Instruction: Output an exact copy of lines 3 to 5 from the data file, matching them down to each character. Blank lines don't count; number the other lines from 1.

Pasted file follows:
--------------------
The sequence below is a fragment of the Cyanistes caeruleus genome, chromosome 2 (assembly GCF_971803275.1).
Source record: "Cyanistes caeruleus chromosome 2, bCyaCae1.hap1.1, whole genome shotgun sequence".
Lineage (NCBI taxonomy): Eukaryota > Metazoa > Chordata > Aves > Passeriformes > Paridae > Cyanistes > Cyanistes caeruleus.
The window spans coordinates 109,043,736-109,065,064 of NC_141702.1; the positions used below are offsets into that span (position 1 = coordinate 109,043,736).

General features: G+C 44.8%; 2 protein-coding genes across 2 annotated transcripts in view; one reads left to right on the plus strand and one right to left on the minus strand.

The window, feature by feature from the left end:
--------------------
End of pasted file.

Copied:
Lineage (NCBI taxonomy): Eukaryota > Metazoa > Chordata > Aves > Passeriformes > Paridae > Cyanistes > Cyanistes caeruleus.
The window spans coordinates 109,043,736-109,065,064 of NC_141702.1; the positions used below are offsets into that span (position 1 = coordinate 109,043,736).

General features: G+C 44.8%; 2 protein-coding genes across 2 annotated transcripts in view; one reads left to right on the plus strand and one right to left on the minus strand.